Editorial: HP should make webOS available to all PCs, not just HP PCs
In trying to establish a meaningful foothold in the current mobile OS space, HP has a massive task on their hands. Apple defined what the smartphone market is today, and quite simply still are the benchmark for what a polished, walled-garden ecosystem should look like. Google has swarmed the market with it’s free-for-all approach in Android, shortening the release cycle for new handsets to such a breakneck pace that only the most well resourced competitors could possibly hope to keep up. Even two of the biggest technology companies on the planet, Microsoft and Nokia, have found reason to join forces in order to better compete. In the midst of this, HP announced on February 9th the potentially brilliant strategy of leveraging the full force of their PC and print distrubution scale to rapidly expand the webOS footprint. While this is an amazing stride in the right direction, I think they can go even further. If HP can take a page from Microsoft’s book, they might be able to make a monumental impact.
I can recall a time in the early 90’s where product keys weren’t as secure as they now are. Back then, I could install and use a friend’s copy of Microsoft Office on my computer using the CD Key that came with my Windows install disc (not that I did, of course). In those days, it was incredibly easy for anyone and everyone to be running Microsoft software because of an almost viral distribution that went along with Microsoft’s tight integration to new PC sales. Time went on and product keys did become more secure, but not before Word and Excel were nearly household terms. Fast forward to the smartphone footrace, and Google’s overt attempt at flooding the market with it’s software has succeeded in an even more dramatic fashion. So how can HP apply these lessons to their situation? It might be that most of the necessary components are already in place.
First, webOS needs to be compelling. In many ways, this is already done. There’s a small but rabidly enthusiastic fanbase for webOS in it’s current form, and the proper mindshare to allow that base to grow. Back when it was just Palm, webOS debuted as a product with innovative ideas, incredible polish, and terrific bones. From there, the media and developer relations teams did a stellar job of cultivating that consumer enthusiasm with things like active social media channels and open support for homebrew. Jump to today and the tools are finally becoming available to let developers really swing for the fences. Look at the comments on any tech blog post about webOS. Everyone loves its intuitive design, and lots of people continue to root for it as the underdog. The feeling coming through is that webOS deserves to succeed. The problem is, those people haven’t yet been willing to pony up for it with dated hardware and an app catalog that’s still cutting it’s teeth.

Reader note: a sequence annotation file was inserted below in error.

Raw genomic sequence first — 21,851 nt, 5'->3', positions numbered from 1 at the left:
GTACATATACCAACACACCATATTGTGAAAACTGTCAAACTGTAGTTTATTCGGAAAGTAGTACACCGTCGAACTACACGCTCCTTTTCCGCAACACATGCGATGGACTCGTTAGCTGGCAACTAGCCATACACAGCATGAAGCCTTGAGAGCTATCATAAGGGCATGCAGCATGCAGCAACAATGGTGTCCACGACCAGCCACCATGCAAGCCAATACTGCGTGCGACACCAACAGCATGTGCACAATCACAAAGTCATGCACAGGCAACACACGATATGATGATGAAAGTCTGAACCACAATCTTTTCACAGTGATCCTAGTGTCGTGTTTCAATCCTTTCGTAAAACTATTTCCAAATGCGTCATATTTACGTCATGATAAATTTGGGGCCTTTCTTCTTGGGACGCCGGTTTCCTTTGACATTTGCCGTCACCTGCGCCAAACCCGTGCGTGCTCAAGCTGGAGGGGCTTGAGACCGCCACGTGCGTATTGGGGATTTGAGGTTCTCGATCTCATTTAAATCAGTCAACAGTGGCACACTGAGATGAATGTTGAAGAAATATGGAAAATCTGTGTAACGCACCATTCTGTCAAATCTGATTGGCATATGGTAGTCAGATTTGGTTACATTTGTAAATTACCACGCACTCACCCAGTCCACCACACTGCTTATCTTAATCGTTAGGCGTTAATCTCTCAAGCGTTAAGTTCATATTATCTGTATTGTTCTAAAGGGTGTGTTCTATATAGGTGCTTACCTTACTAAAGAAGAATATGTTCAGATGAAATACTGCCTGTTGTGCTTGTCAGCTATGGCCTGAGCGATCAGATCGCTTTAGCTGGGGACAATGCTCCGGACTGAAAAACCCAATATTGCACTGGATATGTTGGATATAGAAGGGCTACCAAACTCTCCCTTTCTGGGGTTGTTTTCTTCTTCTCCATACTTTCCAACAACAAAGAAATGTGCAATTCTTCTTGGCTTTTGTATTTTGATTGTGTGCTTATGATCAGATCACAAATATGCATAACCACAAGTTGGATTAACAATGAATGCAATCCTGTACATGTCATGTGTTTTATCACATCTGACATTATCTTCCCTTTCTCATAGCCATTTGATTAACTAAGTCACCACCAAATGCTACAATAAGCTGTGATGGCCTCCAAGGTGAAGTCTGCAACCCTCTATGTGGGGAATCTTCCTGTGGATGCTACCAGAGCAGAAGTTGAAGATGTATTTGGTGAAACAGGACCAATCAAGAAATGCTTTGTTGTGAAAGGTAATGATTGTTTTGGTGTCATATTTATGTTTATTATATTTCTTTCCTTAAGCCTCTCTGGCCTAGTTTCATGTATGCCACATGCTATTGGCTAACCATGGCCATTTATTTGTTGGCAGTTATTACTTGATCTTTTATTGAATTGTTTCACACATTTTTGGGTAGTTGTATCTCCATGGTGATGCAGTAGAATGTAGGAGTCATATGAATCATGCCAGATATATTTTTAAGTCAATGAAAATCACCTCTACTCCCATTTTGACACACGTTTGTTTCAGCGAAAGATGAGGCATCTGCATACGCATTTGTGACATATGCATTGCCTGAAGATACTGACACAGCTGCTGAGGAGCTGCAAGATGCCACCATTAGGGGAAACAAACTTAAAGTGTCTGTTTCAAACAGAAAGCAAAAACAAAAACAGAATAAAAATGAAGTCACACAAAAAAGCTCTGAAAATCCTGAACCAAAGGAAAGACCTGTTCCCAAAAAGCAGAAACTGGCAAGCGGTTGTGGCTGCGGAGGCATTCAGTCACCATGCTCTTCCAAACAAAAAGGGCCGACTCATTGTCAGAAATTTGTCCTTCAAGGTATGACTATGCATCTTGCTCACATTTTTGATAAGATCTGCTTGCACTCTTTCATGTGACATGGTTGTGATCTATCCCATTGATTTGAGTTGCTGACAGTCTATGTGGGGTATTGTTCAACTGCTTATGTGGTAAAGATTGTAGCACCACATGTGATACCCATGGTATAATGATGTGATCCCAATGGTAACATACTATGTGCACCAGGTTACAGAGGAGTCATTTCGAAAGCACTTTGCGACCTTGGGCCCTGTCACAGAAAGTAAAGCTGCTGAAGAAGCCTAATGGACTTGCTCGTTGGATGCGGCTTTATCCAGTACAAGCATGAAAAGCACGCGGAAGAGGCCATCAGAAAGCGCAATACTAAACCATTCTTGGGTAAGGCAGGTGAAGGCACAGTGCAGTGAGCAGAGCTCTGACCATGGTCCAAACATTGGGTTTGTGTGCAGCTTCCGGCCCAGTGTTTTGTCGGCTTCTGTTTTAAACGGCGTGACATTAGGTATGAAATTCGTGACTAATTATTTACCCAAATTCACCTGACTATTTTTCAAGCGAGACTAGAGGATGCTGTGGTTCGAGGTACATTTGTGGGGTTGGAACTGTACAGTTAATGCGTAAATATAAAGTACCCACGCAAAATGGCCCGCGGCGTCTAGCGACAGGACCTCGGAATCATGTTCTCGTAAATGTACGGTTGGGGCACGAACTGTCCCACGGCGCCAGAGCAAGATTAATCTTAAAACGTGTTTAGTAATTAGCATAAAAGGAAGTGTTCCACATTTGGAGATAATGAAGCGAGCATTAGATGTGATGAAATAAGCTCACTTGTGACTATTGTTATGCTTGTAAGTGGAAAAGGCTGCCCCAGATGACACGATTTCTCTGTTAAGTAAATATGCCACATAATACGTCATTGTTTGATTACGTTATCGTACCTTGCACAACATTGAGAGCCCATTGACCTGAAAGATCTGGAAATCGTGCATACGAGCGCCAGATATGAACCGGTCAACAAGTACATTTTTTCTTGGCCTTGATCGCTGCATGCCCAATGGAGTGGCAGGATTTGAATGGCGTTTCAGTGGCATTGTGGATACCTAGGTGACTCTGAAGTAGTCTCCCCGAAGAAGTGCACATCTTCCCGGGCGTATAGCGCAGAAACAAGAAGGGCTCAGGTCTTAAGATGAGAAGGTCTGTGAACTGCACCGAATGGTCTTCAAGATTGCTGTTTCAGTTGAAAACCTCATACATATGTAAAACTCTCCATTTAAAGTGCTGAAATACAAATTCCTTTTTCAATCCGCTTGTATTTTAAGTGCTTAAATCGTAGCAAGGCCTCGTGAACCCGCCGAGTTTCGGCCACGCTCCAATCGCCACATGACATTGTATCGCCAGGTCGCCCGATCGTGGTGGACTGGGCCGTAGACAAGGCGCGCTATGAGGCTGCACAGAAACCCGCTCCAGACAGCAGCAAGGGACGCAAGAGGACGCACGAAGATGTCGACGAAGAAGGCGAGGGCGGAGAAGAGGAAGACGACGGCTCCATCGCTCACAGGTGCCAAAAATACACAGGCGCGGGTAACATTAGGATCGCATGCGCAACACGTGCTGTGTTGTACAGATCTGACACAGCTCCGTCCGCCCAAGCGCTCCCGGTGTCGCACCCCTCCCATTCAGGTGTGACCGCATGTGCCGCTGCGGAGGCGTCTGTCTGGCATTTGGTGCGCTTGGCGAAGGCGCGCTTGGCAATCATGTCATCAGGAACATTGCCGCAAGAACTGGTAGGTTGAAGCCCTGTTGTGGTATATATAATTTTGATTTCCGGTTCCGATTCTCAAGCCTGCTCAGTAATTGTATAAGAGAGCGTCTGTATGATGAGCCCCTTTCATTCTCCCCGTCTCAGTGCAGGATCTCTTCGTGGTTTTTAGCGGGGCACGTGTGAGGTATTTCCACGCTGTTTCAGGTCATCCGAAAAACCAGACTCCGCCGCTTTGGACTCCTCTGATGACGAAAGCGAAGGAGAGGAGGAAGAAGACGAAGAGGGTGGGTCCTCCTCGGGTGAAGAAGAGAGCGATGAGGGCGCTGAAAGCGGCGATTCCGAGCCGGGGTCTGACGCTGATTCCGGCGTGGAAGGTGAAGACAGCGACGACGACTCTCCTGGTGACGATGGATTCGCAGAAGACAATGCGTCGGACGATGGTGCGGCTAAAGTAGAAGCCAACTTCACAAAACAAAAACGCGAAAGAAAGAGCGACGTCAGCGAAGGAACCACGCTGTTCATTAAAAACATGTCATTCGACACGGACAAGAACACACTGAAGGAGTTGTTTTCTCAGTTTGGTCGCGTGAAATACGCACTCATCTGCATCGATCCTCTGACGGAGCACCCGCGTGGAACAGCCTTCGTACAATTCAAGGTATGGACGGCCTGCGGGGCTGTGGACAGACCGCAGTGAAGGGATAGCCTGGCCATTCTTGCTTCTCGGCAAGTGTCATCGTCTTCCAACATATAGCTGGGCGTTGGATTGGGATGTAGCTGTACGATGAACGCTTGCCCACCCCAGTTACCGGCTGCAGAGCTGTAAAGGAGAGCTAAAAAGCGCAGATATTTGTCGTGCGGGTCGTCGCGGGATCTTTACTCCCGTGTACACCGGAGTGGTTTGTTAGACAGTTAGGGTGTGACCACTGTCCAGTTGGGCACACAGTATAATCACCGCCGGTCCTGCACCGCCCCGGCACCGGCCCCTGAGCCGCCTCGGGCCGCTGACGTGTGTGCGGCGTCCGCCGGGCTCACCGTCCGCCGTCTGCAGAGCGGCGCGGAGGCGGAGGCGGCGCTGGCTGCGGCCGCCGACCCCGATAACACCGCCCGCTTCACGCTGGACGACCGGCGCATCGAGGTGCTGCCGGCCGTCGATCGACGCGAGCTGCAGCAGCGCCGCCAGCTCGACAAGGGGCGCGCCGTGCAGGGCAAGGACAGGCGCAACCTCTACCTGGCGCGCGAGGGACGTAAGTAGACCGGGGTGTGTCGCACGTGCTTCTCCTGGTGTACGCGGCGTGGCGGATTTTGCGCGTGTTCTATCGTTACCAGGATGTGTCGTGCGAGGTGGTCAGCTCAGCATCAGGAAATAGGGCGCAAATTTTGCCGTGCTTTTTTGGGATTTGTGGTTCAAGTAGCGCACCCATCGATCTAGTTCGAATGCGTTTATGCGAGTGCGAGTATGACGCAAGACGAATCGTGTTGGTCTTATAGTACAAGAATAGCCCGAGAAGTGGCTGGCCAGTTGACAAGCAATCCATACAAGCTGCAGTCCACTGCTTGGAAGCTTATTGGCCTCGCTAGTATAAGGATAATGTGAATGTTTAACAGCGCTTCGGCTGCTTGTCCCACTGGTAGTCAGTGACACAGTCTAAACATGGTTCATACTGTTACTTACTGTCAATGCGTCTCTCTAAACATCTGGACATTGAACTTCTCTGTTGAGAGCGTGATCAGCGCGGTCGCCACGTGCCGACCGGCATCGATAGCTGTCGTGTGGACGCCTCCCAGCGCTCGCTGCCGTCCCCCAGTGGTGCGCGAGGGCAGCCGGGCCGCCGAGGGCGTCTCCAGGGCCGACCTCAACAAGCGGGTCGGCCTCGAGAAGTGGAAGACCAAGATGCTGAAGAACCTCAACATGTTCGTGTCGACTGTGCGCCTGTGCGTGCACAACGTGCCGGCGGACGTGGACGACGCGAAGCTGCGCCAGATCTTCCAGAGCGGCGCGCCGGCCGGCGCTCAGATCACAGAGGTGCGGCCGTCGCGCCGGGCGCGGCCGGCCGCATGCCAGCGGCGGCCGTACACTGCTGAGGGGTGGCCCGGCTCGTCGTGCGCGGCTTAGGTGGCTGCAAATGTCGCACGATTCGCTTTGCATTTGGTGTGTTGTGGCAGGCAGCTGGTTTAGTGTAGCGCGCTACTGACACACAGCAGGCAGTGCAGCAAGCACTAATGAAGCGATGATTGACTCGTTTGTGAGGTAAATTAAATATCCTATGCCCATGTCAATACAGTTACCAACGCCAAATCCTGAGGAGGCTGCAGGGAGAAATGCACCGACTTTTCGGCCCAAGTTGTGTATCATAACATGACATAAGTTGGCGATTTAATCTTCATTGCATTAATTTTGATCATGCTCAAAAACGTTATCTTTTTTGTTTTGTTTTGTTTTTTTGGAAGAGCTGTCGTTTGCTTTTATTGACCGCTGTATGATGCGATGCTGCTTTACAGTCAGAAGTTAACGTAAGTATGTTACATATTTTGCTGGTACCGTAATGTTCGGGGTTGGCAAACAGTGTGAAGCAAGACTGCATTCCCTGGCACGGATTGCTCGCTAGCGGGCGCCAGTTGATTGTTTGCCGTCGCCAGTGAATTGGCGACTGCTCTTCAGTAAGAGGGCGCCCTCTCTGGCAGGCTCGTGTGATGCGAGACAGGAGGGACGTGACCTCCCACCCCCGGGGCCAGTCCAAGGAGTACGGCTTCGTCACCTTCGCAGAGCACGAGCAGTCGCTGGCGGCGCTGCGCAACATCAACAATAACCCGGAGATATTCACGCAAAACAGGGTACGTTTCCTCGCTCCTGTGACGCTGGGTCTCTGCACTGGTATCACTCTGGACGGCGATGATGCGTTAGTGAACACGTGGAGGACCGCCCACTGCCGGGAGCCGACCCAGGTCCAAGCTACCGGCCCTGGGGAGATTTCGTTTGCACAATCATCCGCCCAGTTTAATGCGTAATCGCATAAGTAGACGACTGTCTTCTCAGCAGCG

Second, distribution. HP has said it numerous times by now, and we’re fond of saying it as well. 2 devices shipped per second. That’s mind-boggling scale. And unlike the partnerships necessary that put Microsoft Office on so many new PCs, HP has a vertically integrated ecosystem in webOS, making the whole process completely seamless. Add to that a very strong enterprise presence, and HP has had the distribution system firing on all cylinders for quite a while now.
Third, set it free. HP already has steps one and two in place for the most part, and they’re in a great position to kick things into an even higher gear. Now that they own this incredibly web-enabled OS, they should make it freely available for anyone to put on their PC. After all, the purchase of Palm is a sunk cost, and ultimately a waste if webOS doesn’t pick up enough users. So let every person who’s ever been curious about it take it for a spin on their PC for as long as they’d like. Make it browser accessible and have a desktop-integrated version available for free download. Give them all Palm Profiles and access to the App Catalog. It fits in perfectly with the openness that Palm has embraced since 2009, and once those PC users see how great the system works, they’ll have concrete, personal reasons to take it with them. When that happens, the only webOS handsets out there will be HP’s.
With mere weeks to go before the new wave of webOS products come to market, HP has done quite a few things right. People are excited about the new hardware, and impressed by the continued innovation in webOS. The groundwork is mostly laid for HP to make a grand re-entrance into this highly competitive race, but making a podium finish is still far from certain. No one will argue that HP’s scale has the potential to create a big impact, but when you’re competing against the likes of Apple, Google, and Microsoft, can you ever have enough? Open up webOS to desktops everywere HP, and beat Google at their own game.